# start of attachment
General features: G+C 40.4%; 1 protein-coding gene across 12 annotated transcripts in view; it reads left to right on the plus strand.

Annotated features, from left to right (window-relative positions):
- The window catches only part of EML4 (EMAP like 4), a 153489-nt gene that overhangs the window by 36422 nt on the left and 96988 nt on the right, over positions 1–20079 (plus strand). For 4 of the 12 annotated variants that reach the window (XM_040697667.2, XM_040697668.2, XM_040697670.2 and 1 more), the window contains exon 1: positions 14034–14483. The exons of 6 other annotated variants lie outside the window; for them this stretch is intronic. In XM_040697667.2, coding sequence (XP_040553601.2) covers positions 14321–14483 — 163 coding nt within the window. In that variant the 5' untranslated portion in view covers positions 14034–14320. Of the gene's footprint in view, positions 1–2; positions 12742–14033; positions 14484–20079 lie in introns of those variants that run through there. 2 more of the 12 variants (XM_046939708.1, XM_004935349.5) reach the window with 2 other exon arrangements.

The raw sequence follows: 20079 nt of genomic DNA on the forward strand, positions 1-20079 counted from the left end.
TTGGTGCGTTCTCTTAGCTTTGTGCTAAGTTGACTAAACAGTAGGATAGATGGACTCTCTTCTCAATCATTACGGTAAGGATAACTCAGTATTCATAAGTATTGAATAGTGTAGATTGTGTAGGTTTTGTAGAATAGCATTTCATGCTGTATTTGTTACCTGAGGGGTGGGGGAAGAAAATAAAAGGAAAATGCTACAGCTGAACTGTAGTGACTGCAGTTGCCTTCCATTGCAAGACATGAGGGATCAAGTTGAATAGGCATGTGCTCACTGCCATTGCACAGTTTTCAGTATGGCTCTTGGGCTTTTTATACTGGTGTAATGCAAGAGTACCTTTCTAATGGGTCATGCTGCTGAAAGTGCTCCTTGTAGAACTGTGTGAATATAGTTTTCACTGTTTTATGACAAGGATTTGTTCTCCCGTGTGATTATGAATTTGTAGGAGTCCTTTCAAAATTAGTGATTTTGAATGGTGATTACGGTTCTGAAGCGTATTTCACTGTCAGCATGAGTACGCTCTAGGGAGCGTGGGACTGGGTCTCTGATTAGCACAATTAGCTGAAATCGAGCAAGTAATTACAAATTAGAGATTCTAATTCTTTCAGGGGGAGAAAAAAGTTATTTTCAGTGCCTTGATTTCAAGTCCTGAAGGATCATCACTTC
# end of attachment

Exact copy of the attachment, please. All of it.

General features: G+C 40.4%; 1 protein-coding gene across 12 annotated transcripts in view; it reads left to right on the plus strand.

Annotated features, from left to right (window-relative positions):
- The window catches only part of EML4 (EMAP like 4), a 153489-nt gene that overhangs the window by 36422 nt on the left and 96988 nt on the right, over positions 1–20079 (plus strand). For 4 of the 12 annotated variants that reach the window (XM_040697667.2, XM_040697668.2, XM_040697670.2 and 1 more), the window contains exon 1: positions 14034–14483. The exons of 6 other annotated variants lie outside the window; for them this stretch is intronic. In XM_040697667.2, coding sequence (XP_040553601.2) covers positions 14321–14483 — 163 coding nt within the window. In that variant the 5' untranslated portion in view covers positions 14034–14320. Of the gene's footprint in view, positions 1–2; positions 12742–14033; positions 14484–20079 lie in introns of those variants that run through there. 2 more of the 12 variants (XM_046939708.1, XM_004935349.5) reach the window with 2 other exon arrangements.

The raw sequence follows: 20079 nt of genomic DNA on the forward strand, positions 1-20079 counted from the left end.
TTGGTGCGTTCTCTTAGCTTTGTGCTAAGTTGACTAAACAGTAGGATAGATGGACTCTCTTCTCAATCATTACGGTAAGGATAACTCAGTATTCATAAGTATTGAATAGTGTAGATTGTGTAGGTTTTGTAGAATAGCATTTCATGCTGTATTTGTTACCTGAGGGGTGGGGGAAGAAAATAAAAGGAAAATGCTACAGCTGAACTGTAGTGACTGCAGTTGCCTTCCATTGCAAGACATGAGGGATCAAGTTGAATAGGCATGTGCTCACTGCCATTGCACAGTTTTCAGTATGGCTCTTGGGCTTTTTATACTGGTGTAATGCAAGAGTACCTTTCTAATGGGTCATGCTGCTGAAAGTGCTCCTTGTAGAACTGTGTGAATATAGTTTTCACTGTTTTATGACAAGGATTTGTTCTCCCGTGTGATTATGAATTTGTAGGAGTCCTTTCAAAATTAGTGATTTTGAATGGTGATTACGGTTCTGAAGCGTATTTCACTGTCAGCATGAGTACGCTCTAGGGAGCGTGGGACTGGGTCTCTGATTAGCACAATTAGCTGAAATCGAGCAAGTAATTACAAATTAGAGATTCTAATTCTTTCAGGGGGAGAAAAAAGTTATTTTCAGTGCCTTGATTTCAAGTCCTGAAGGATCATCACTTC